What a mistake they made. I can hardly believe that even the U.S. Army would send 660 New York, New Jersey and Pennsylvania recruits to Fort Benning, Georgia in March of 1957. After a week at Fort Dix, working in the mess hall, falling out at five in the morning and going through a hilarious session getting our army clothes and boots, Sergeant Daly announced that we should pack up our duffle bags and head out onto the busses in front of our barracks. We were not told where we were going, or what the purpose of getting onto the busses was.
After a short trip in the bus, we pulled up to McGuire Air Force Base and were pushed and shoved onto DC-3 airplanes. To say that the accoutrements were spare within the plane would be to exaggerate. The plane was really for cargo, not human cargo. We were strapped into seats in the most uncomfortable manner and suffered throughout the entire flight. Most of us, including me had not come near an airplane in our lives. The closest to a plane that I had been , was to try an pick up girls at Idlewild ( now JFK) Airport. Many of the ‘cruits “ got airsick. I spent the few hours on the plane looking out at world I had never seen before. The changing scenery over the cities and plains that I saw began to have its affect on me. There was certainly a whole new world out there that I had no idea about and now I was going to find out.
We landed at an air base near Fort Benning Georgia, on the outskirts of Columbus, Georgia. Want to think about what the South was like in 1957 ( just at the outset of school desegration), but no other social changes had occurred. Our troop of 660 newly minted soldiers contained city and suburban boys. There were African Americans, Puerto Ricans, white bread suburbanites, Italian and Irish guys and a smattering of immigrants who came to the U.S. and were drafted ( something about gaining citizenship). We were put into the bus mode and went through town to get to Fort Benning. At the beginning of the Main Street in Columbus was a large billboard, with cloaked Klansman on white horses welcoming us to “Klan Country.” I admit that this did not ring well with me. I knew the Klan had some bad feelings for African Americans, and some for Catholics, but they reserved some really potent hatreds for Jews. Were they really welcoming me in a friendly way, or was I going to see my first cross burning.
I am sure that others saw the sign, but never made mention of it. We were kind of silent on the way to Fort Benning, chiefly because we had no idea what we were doing there. When we arrived, we were all placed in a large field and told to line up ( whatever that meant) and stretch out our left arms and touch the shoulder of the person to our left and push them as far as we could without losing contact with their shoulder. This would be a constant activity over the next few years. That produced all kinds of grunt-like signs and pushing. When it was over, we could hardly see where the lines ended. In front of us strode the Colonel who was in charge of our training. He stood on box and had a microphone. He began to speak in another language, other than English.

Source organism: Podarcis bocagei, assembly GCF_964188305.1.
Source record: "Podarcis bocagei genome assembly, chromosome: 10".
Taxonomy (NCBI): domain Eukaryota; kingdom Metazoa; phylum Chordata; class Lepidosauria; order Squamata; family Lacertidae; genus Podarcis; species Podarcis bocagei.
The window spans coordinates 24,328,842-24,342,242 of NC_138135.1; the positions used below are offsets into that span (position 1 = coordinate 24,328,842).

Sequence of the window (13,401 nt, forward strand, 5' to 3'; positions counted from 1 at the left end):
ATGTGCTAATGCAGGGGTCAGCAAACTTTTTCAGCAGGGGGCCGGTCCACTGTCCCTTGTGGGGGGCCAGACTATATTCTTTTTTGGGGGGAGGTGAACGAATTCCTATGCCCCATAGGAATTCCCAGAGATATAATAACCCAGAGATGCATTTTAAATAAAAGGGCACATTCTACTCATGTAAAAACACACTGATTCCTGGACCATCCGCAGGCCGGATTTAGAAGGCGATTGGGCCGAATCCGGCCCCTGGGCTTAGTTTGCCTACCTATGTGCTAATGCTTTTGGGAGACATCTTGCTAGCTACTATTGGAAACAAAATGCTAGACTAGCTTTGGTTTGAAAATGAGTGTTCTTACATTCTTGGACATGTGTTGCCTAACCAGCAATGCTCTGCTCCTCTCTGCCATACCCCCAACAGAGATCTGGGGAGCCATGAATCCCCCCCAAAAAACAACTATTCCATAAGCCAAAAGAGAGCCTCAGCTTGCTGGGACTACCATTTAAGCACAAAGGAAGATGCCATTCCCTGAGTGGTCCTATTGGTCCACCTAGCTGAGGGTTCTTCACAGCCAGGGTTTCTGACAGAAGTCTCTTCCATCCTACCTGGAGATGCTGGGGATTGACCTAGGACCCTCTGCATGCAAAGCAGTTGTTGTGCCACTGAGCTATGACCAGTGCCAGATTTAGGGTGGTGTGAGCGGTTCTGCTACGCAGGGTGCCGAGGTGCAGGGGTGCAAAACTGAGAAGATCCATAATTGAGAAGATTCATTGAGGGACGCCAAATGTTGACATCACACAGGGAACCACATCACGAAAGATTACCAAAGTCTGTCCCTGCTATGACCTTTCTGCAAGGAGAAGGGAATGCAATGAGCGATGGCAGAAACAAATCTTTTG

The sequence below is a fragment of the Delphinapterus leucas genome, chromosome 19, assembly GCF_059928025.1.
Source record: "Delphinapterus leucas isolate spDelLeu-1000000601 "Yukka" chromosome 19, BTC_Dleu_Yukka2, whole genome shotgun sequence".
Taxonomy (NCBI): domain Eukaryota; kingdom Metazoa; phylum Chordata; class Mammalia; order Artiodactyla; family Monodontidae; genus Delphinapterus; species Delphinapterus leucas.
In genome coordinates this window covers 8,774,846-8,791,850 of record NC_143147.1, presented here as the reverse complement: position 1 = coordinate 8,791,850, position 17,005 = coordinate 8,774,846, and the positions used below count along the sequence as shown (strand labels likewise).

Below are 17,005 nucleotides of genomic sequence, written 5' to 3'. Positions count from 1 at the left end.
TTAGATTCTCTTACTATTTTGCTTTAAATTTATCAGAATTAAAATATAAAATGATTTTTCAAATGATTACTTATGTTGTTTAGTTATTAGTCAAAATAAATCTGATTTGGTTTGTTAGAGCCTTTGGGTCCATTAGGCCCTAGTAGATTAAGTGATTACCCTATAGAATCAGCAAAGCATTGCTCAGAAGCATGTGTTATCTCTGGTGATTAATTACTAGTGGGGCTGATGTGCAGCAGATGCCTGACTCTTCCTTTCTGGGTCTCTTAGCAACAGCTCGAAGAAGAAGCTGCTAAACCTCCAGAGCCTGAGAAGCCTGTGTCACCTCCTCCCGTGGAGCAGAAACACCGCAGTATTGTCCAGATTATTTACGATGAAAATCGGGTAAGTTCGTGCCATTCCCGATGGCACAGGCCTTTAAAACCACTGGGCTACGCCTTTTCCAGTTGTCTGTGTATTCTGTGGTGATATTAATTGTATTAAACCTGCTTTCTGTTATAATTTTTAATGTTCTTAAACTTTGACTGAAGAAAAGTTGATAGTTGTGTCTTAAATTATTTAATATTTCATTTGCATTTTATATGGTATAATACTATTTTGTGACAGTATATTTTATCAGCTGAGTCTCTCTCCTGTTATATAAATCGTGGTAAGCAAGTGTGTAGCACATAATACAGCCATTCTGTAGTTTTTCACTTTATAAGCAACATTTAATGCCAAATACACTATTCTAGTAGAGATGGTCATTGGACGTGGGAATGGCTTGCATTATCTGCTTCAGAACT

I could see that I was not the only soldier not to understand the Colonel. His really Southern accent none of us had ever heard. Tony Arcoraci was standing next to me and looking like he was listening to a speech in Tadzhik. I shrugged both of my shoulders. Some of the words that we could make out were- basic training, lard asses, infiltration course, rifles and bullets, 5 mile runs and various descriptions of our ineptitude. Other than that it was choose anything that you wanted to hear. The speech was supposed to intimidate us. It did not. It was kind of funny for most of the 660 new soldiers and that began the culture clash.
A battalion was divided into companies. Not sure how many that was, but our company was in one barracks. We must have been about 60 soldiers of various types. We wore our new clothes- fatigues- with reckless abandon. We wore a hat that was kind of like a bundt cake with a brim and was a greenish color, as were our fatigues. Our company NCO was Sergeant Yarnell who was so deep South that we always had no idea what he was saying. He also had the habit of having a large chaw of tobacco in his cheek. That made it even more difficult to understand him. He sprinkled his speech liberally with cuss words ( his way of talking). So we might hear something like this before we went to sleep. “ Morry, y’all will spill out you racks at five an I want you drop your cocks an grab yo socks.” Those inspirational words came with just a dash of “ If you don’t get up right away something bad will happen.” When one of our bunkmates would not get up, Sergeant Yarnell would creep very quietly and yell into the ear of the sleeping soldier,’ Get yo ass outa baid.” In once case a soldier answered him in a falsetto tone,”Hey sarge, watch yourself, there’s some delicate shit in there.”